The 3rd Annual Obfuscated Perl Contest Victors

Felix Gallo and Jon Orwant


Oh, you shameless, malign bastards.

Coming so soon after Orwant's cortex reconstruction therapy and my own first hesitant touch of a keyboard in months, the new brace of Obfuscated Perl Contest entries can only be taken as an unprovoked attack by a band of malicious sociopaths.

And it gets worse - most of the entries were submitted by new entrants. While this meant that some of the new players made first-timer mistakes, it also raises the spectre of an unending flow of new Obfuscated Perl programmers. As a result, we have gone into hiding from the UN War Crimes Tribunal. Humanity, we pray forgiveness!

But! We must judge on; we are, after all, professionals. Drawing on the lessons of the past, the judging team came up with brand new software for this round. Combined with the hard-won experience of the judges, this made this contest the most difficult and incisively-analyzed match in its history. And also the most brutal; when a Russian software munition formatted lovingly in the shape of a leaping dolphin doesn't place, it's a sign that the competition is fierce.

Many entries fell immediately to critical study and our gleaming machine. Here are the ones which survived and won; all entries and solutions are available at We strongly recommend that you check them out; many teach valuable lessons useful even for production code!


Third Place. Tomas Rokicki and his implementation of a fast 20x80 version of Conway's Game of life.

Second Place. Kevin Miller, whose program is a nicely obfuscated graphing calculator that plots arbitrary one-variable functions in ASCII.

First Place. Clifford Adams, whose Pure Perl implementation of two software munitions is jam packed into 5 (five) lines, including some breathtaking space-savers. One fears what he would have done with six. Added bonus: his patented Algorithmic Key Recovery System for RSA in the SOLUTION file. Capital.

Dishonorable mention. Dave Hartnoll's entry generates a very nice calendar; Dean Inada's parenthesis balancer is cute; and Vipul Ved Prakash's dolphin-shaped Russian cipher was barely squeaked out (you see, the new minimum requirement is two ciphers).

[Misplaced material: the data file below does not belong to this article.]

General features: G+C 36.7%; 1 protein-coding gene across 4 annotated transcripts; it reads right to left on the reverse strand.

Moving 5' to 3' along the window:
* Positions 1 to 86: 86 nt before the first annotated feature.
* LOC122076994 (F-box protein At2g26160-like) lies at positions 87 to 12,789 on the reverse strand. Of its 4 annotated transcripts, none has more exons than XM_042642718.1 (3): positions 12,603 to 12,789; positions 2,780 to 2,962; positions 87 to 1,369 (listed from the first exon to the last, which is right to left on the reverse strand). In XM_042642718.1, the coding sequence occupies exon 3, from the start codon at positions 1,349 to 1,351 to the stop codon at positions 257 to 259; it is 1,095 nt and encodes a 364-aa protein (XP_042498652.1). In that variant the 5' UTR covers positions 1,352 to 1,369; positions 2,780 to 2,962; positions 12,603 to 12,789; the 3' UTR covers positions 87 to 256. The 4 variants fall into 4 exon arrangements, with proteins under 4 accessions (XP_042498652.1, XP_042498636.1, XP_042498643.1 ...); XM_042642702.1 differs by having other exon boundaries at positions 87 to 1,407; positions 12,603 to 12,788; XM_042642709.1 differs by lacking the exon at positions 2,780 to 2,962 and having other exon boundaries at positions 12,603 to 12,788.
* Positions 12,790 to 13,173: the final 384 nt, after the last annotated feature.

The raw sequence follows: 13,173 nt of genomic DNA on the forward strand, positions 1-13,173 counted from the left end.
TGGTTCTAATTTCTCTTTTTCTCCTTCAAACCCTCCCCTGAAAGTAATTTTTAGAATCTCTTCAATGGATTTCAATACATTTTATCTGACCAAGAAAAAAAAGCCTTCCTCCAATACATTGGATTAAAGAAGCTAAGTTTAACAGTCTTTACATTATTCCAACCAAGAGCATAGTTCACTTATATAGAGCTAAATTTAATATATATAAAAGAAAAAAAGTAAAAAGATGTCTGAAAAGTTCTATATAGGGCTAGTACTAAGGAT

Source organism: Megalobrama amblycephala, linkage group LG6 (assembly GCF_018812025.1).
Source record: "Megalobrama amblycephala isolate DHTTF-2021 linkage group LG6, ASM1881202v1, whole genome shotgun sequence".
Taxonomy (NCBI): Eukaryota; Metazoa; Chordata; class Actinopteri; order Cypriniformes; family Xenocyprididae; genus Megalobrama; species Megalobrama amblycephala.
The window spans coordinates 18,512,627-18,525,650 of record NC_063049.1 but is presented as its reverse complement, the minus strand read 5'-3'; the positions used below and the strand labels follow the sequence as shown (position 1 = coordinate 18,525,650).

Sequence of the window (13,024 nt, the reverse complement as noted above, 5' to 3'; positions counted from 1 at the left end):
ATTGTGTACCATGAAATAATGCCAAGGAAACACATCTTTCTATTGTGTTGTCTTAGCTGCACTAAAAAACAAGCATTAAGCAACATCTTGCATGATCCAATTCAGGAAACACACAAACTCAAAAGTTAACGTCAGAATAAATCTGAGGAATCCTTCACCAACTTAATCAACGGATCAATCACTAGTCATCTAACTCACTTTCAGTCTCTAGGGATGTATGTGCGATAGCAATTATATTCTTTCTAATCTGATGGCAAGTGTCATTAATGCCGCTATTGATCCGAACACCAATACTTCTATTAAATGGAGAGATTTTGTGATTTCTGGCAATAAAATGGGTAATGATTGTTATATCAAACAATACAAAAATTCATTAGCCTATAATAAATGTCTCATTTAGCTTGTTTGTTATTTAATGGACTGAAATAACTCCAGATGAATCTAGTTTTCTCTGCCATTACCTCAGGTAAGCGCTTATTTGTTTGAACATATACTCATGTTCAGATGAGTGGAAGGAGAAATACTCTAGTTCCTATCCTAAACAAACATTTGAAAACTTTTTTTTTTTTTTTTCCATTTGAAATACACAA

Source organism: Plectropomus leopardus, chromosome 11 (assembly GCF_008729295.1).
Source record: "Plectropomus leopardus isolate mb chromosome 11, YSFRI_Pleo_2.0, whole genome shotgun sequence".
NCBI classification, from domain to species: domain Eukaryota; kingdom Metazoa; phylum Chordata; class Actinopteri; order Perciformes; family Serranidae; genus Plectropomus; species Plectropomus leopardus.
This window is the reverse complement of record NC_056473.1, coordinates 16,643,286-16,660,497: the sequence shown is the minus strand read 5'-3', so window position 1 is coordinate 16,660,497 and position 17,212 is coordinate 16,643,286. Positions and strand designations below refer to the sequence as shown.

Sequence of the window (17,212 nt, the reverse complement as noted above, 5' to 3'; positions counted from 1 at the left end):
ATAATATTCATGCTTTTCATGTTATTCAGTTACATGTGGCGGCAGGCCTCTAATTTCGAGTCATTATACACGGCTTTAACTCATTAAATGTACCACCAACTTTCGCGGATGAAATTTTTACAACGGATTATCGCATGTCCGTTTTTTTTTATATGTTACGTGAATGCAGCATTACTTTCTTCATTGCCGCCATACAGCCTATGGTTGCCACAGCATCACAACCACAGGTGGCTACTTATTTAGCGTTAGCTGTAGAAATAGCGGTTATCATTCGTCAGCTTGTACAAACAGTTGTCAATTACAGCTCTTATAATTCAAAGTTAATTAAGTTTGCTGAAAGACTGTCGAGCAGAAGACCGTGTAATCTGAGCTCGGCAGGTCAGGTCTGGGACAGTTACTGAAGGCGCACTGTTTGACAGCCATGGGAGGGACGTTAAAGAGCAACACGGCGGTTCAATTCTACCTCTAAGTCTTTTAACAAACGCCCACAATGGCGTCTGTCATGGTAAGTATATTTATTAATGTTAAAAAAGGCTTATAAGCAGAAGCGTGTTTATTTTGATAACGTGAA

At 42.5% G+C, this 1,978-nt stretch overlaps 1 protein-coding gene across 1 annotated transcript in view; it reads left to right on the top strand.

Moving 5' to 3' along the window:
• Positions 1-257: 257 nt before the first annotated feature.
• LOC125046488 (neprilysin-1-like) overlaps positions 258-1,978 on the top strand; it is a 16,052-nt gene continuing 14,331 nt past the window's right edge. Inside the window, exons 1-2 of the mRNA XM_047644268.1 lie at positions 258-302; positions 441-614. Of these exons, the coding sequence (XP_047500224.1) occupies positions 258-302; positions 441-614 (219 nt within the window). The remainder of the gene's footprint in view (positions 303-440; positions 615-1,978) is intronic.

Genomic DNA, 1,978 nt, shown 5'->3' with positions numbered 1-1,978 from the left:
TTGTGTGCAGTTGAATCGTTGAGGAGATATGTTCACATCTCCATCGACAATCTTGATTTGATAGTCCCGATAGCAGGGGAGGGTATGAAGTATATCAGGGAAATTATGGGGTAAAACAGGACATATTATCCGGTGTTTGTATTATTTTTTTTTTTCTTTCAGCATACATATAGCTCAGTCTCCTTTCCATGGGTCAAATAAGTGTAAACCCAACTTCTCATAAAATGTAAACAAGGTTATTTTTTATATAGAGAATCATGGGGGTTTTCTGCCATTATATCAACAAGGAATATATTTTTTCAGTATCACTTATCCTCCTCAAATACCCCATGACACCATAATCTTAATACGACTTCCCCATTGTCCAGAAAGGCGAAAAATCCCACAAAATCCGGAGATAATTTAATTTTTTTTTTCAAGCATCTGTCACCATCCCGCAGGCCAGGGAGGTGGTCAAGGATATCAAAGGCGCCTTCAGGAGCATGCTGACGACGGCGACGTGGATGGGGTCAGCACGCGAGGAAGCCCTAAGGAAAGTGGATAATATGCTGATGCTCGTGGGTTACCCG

Halfway through the submission period, only two entries had been submitted! But the celebratory champagne went flat and the canapes congealed in our throats as these entries appeared in the download directory. Clearly the contestants had been timing their blows for maximum <div align="center"></div>shock value.

Third Place. Mark James claims third place with the last entry that builds on the work of James Conway that will ever be accepted - a factoring program nicely (and obfuscatorily) formatted in the shape of  .

Second Place. Cayce Ullman, whose entry not only decodes Morse Code, but The 3 rd Annual Obfuscated Perl Contest Victors is partially written in Morse Code. Cayce, we want you to know that there's help available for people like you.

First Place. Stephane Payrard's Polyominos - fitting problem solver is very beautiful - eclipsed only by the entertaining reading available in the SOLUTION file. Perhaps it's fitting that such a powerful obfuscatory statement comes from the land that bred semiotics, deconstructionism and Jean-Paul Sartre. Or maybe Stephane is just demented.

Dishonorable mention. James Shute, who had us stumped until we realized he was cleverly bending the rules; and Stijn van Dongen, whose entry was fun, but unfortunately over the character limit.


The awesome might of our AI was unleashed on these contestants without mercy. And they fell; oh yes, they fell. Only a few entries of the original 18 required extensive human study. A great many tried to flaunt the whitespace rule and were disqualified for being obvious. Here, then, are the cockroaches of the category: the hardy, repulsive survivors.

Third Place. (Tie.) Cameron Kaiser, for an old-sk00l ASCII art entry with many layers of chaff; and Jeff Pinyan, whose exhaustive exploration of the asterisk was particularly grotesque.

Second Place. (Tie.) Ken Rich, man of many quality entries, whose first entry was visually splendid; and Dan Rinehart, whose storytelling entry uses copious errors to work.

First Place. Jani Joki's brain bending style, the implementation of brute forcecracking of an 8-bit Feistel Network encryption algorithm and multiple misdirections caused our brains, organic and silicon, to dribble out our noses. We can't believe Jani didn't post this from a mental ward.

Dishonorable mention. Bill Wendling, Kevin Meltzer, and Poul Sorensen, all of whom had excellent flair but could not hide from our automaton's unblinking eye. Be sure to check out Shawn Wallace's scintillating output - too bad he fell for the overused whitespace trap.


Jani Joki wrests away the Obfuscated Perl Best of Show award, won last time by the Americans, and returns it triumphantly to Europe. Can it be? Can Europeans really be so much better at writing disgusting Perl code than Americans? Is it something in the water? If so, does the CDC know? Will the proud citizens of the United States rally in the face of Euro-domination? Stay tuned for the next round of ...


Our nurses are telling us computer time is over. So, for the judges, see you next time!

Go to to view the entries (See Issue 10, entries).